Haunting messages are lighting up East Malling’s streets in a quirky attempt to scare motorists into cutting their speed.
The residents’ road safety campaign looks set to put the frighteners on motorists - with a bank of seasonal signs carved from pumpkins urging drivers to slow down.
Glow-in-the-dark designs were dreamt up by handy homeowners along Chapel Street.
The take on the Halloween tradition came from Fiona and Stuart Reynolds who started the traffic calming trend and have carved two pumpkins and a marrow.
Mrs Reynolds said: “The limit is 20mph as the road is narrow and winding, several cars are scraped and dented by cars, vans, even lorries.
“Speed is the problem we have tried to alleviate by traffic calming measures.”
Hilary Dowling got involved by carving 20mph onto the fruit - something she described as ‘not easy’.
Mrs Dowling added: “I thought it was a start on tackling the issue and bringing the limit to peoples’ attention.”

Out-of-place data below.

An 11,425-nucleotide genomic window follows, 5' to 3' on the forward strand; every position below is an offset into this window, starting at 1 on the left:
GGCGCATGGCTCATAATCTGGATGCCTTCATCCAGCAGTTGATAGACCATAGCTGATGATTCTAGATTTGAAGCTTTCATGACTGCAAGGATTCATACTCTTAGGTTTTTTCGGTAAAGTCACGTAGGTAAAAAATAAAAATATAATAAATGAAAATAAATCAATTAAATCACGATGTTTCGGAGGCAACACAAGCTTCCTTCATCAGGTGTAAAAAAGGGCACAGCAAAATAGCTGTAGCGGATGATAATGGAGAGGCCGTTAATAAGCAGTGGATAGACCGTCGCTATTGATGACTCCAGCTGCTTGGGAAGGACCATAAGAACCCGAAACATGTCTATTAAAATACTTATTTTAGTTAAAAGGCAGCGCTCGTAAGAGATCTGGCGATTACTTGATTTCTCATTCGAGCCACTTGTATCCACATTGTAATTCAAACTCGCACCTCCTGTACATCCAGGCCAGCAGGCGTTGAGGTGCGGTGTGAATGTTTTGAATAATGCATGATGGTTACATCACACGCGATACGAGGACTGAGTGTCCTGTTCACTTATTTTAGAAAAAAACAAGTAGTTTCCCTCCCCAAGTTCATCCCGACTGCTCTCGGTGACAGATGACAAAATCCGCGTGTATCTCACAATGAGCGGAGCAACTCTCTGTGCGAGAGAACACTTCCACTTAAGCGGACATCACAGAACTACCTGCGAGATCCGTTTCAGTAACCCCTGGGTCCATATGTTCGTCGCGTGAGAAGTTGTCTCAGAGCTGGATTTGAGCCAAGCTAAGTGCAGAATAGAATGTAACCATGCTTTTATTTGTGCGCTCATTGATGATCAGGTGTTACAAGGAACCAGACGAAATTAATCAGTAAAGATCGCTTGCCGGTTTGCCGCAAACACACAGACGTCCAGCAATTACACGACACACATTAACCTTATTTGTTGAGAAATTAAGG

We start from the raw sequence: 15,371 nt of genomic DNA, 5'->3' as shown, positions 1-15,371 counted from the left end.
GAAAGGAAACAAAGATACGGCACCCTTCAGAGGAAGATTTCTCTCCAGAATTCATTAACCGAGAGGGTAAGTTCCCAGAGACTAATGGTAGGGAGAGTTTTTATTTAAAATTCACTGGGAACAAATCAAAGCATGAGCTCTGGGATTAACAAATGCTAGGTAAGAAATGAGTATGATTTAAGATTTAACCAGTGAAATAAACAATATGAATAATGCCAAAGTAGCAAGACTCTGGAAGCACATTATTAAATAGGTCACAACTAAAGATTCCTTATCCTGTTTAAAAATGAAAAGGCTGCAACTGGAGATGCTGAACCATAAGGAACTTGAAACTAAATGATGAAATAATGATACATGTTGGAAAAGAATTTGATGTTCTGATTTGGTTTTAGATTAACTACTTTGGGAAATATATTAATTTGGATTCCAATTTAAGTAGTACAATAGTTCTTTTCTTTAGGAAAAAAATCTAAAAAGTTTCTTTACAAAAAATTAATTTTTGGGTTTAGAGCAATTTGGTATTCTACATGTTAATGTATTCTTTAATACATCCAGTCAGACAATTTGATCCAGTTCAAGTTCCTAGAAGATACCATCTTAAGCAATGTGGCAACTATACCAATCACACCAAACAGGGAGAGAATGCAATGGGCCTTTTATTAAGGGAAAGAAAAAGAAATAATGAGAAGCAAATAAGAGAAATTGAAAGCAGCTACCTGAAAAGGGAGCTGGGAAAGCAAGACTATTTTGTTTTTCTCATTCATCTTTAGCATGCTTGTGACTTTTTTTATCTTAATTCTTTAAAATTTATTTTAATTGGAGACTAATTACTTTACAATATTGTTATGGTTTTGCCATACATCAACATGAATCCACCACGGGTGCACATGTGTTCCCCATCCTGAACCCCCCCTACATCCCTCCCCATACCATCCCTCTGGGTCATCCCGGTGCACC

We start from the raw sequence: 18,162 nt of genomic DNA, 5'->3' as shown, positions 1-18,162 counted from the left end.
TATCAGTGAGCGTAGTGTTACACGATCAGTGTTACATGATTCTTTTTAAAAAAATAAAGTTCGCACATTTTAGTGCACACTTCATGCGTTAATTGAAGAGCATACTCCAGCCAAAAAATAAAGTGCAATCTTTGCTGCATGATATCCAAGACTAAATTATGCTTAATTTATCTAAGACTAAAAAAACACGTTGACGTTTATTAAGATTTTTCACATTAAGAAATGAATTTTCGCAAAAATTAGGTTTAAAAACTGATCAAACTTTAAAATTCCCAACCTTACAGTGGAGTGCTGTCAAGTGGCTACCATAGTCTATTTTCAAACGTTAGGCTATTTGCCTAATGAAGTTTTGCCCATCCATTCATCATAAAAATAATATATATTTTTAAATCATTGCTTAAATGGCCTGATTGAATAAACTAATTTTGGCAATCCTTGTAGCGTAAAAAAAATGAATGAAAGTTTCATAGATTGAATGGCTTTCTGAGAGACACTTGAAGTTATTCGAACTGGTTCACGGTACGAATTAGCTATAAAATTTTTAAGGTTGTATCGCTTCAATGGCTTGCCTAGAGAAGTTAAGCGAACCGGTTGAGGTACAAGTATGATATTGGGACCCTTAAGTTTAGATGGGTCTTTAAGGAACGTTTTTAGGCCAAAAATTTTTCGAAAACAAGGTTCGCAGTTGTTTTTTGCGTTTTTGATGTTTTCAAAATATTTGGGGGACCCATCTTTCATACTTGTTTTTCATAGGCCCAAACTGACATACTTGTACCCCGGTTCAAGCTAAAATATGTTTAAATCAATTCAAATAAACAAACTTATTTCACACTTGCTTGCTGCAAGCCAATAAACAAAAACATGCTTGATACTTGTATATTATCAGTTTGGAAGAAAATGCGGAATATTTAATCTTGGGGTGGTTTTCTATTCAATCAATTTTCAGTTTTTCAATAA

She feels pedestrians, especially mums with buggies, are put in danger by speeding cars, as a pavement on one side of the road runs out, forcing them into the road.
The Chapel Street resident added: “No-one sticks to the limit and people also don’t realise how noisy it is. I can hear cars racing up and down from 3am. The roads are narrow and it does have an affect on families living here.”
Cars going too fast has been a persistent problem in East Malling and also affects the High Street. The new limit and traffic calming was introduced around 18 months ago.
Cllr Trudy Dean (Lib Dem) spent £30,000 of her council grant on the measures.
She said: “We have a problem but you can’t get rid of it, there’s always going to be someone speeding.
“The work has shown a significant reduction of drivers that have been breaking the limit.”
Residents have offered to get involved in speedwatch sessions where volunteers record vehicle speeds.
West Malling Parish Council also appealed for volunteers to lend a hand during speedwatches in the village which are set to be reinstated after five years.
Cllr Richard Selkirk said: “We want fresh blood involved. I think speeding really is down to peer pressure, once people see signs and volunteers, it becomes clear they are entering a 20mph zone, then they will slow down.”